fain3.jpgThe passengers boarding Oasis of the Seas in Fort Lauderdale probably paid little attention to the tall, softly spoken American standing by the gangway as they entered the ship.
But he was watching them closely, and listening to every word they said as they stepped into the Royal Promenade – a shopping mall the length of a football pitch on the biggest cruise ship in the world.
For the man in question was Richard Fain, chairman and CEO of Royal Caribbean, who was anxious to gauge their reaction to the mighty vessel which cost £800 million and has been six years in the planning and building before making her first voyages with passengers on board this week.
“Mostly it’s ‘Oh. My. God,'” he told me today. “People are just amazed. Nothing prepares you for this ship and that even goes for members of my board, who have been involved in all the planning, have seen drawings, have been shown renderings, have even seen a virtual reality model. Some of them have been to the shipyard in Turku, Finland to see the ship under construction.
“But when we held a board meeting on the ship last week, the first question from one of them was: ‘Richard, why didn’t you tell us . . . ?'”
Pictures, words and statistics – and plenty of all them have been expended on Oasis in the last few weeks – can’t get close to giving a full impression of this ship. It’s the first to have an open-air park and a Boardwalk play area complete with full-sized carousel, all overlooked by hundreds of inward-facing balcony cabins which are proving even more popular than those with a sea view.
It’s all very well saying that this is a ship that measures more than 225,000 gross tonnage, is 1,187 feet long, 208 feet wide, and 203 feet high from the waterline – with another 30 feet hidden under the water. That it carries up to 6,296 passengers and 2,165 crew, and has a main restaurant that seats 3,056 and a theatre holding an audience of 2,161.
But until you stand on the pool deck and look across the children’s water park, the wide gap between cabins, and then another pool, you can’t really appreciate what that size means. Until you gaze up at the eight decks of cabin balconies that look like an apartment block tipped on its side, and until you attempt to sample all of the restaurants, bars and shops on board – impossible in a week’s cruise, let alone the three days I’m on board – you can’t really take in Oasis.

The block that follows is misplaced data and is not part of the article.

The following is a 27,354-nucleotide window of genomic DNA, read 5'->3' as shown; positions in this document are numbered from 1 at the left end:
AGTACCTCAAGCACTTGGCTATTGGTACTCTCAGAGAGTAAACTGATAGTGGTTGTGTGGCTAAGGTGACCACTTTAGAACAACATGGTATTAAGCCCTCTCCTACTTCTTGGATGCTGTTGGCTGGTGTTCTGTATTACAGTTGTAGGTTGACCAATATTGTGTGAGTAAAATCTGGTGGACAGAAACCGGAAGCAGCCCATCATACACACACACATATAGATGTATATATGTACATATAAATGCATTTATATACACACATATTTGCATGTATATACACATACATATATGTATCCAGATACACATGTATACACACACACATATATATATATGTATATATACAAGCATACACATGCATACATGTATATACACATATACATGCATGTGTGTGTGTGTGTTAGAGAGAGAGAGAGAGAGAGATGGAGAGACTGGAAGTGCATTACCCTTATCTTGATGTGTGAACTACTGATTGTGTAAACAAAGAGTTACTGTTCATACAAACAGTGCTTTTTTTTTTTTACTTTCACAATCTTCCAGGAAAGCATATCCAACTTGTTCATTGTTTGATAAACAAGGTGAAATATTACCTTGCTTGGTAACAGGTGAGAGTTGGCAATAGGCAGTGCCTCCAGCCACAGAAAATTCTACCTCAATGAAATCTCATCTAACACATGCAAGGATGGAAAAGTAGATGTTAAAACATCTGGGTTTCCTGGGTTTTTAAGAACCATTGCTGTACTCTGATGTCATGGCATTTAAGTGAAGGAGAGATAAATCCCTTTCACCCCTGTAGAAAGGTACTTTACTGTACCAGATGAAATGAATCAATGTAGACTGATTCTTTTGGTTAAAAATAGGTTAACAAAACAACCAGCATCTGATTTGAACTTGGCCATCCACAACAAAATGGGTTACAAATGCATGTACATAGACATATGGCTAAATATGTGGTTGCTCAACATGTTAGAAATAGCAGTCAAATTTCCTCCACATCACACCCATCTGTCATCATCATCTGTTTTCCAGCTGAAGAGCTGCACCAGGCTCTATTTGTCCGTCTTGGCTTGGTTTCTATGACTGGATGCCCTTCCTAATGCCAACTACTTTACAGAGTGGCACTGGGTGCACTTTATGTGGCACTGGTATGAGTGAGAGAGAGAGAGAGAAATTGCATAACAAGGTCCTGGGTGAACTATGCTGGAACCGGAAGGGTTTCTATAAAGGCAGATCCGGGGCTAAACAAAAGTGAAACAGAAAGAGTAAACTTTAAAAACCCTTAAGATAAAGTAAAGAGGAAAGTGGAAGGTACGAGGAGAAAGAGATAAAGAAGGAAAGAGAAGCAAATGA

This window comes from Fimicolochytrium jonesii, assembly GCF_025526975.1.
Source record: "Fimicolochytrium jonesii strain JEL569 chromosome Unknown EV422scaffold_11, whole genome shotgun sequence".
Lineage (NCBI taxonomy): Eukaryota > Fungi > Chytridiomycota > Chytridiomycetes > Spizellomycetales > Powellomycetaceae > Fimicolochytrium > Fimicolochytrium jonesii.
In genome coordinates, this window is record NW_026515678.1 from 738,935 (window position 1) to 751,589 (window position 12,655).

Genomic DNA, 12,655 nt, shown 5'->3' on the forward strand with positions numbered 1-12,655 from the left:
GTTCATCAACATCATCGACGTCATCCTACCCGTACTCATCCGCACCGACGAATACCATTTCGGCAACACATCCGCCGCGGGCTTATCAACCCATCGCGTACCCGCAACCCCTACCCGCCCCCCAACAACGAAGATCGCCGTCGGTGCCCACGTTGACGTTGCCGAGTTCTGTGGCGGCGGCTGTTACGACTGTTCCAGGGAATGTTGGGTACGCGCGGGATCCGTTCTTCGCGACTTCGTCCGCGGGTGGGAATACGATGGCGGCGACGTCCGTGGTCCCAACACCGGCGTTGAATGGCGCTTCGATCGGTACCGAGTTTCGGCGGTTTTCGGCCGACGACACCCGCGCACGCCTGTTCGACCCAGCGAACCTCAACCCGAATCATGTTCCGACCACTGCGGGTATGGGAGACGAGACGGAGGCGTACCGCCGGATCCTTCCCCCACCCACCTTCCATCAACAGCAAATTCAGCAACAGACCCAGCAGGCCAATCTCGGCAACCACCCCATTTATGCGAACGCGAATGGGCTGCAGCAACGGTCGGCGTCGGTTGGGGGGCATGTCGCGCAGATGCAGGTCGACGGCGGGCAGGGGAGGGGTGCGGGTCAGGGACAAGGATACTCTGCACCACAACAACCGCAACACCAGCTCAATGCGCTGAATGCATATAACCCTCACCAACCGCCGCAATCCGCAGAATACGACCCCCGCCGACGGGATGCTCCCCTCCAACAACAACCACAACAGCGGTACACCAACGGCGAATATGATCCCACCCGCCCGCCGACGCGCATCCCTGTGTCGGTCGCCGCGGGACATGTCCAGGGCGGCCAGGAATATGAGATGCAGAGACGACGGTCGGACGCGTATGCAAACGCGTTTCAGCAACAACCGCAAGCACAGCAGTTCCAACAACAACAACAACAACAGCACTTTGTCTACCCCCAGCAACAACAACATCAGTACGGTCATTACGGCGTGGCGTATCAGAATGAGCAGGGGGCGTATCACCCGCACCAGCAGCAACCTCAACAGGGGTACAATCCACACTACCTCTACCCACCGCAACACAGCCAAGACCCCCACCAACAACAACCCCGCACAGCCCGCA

Richard Fain has taken cruise ships to a whole new dimension, although he refuses to take the credit, and says it’s his team that have done all the work and come up with all the ideas, such as the Central Park, whose 12,000 plants and trees beat even the real grass lawns on the Solstice class ships of sister company Celebrity Cruises, and the new safety drills which no longer require passengers to take lifejackets to their muster stations.
“The ideas evolved through teamwork and through a bunch of people sitting in a room, discussing an issue or a concept. The innovation feeds on itself. One idea led to another. There was no Eureka moment when I leapt up and ran down the street naked,” he says. “My job is to go to the meetings and nod sagely when people come up with new and better ideas.”
Sister ship Allure of the Seas is already well on the way to completion in the Turku shipyard – she was floated out of dry-dock at the weekend and will enter service in less than 12 months’ time.
So now that he has had a chance to see how Oasis handles real passengers for the first time, is there anything that Richard would like to change on Allure while there is still a chance?
“Remarkably little,” was his determined response, as we sat together in one of the ship’s innovative double-height loft suites on Deck 17 (and 18). “I was quoted as saying that when I first saw these suites I wished we had built more of them, but now I’m happy that we have a good balance. If we had any more, they would lose their uniqueness.”
He was almost apologetic that it had not been possible to bring Oasis to the UK, apart from a very quick stop in the Solent to disembark 300 workers, but explained that it was not possible because the plants of Central Park – which have to cope with year-round Caribbean temperatures – could only be loaded on board once the ship arrived in Florida from the freezing Finnish shipyard.
“I know Central Park looks impressive even without the greenery and the foliage,” he said, but you can only really appreciate what has been achieved when you see it completed.
So we’re unlikely to see Allure in the UK either, at least for a few more years.
The UK will, however, be getting the the third of five new Solstice-class ships, Celebrity Eclipse, next year and Richard will be flying to Southampton for the launch in April.
I have a feeling he also has plans for Royal Caribbean’s third brand, Azamara, which operates two much smaller boutique ships, the Journey and the Quest, but company law prevents him from revealing details at this stage.
I shall be watching this space to see what is announced. And I’ll be back with more from Oasis of the Seas tomorrow.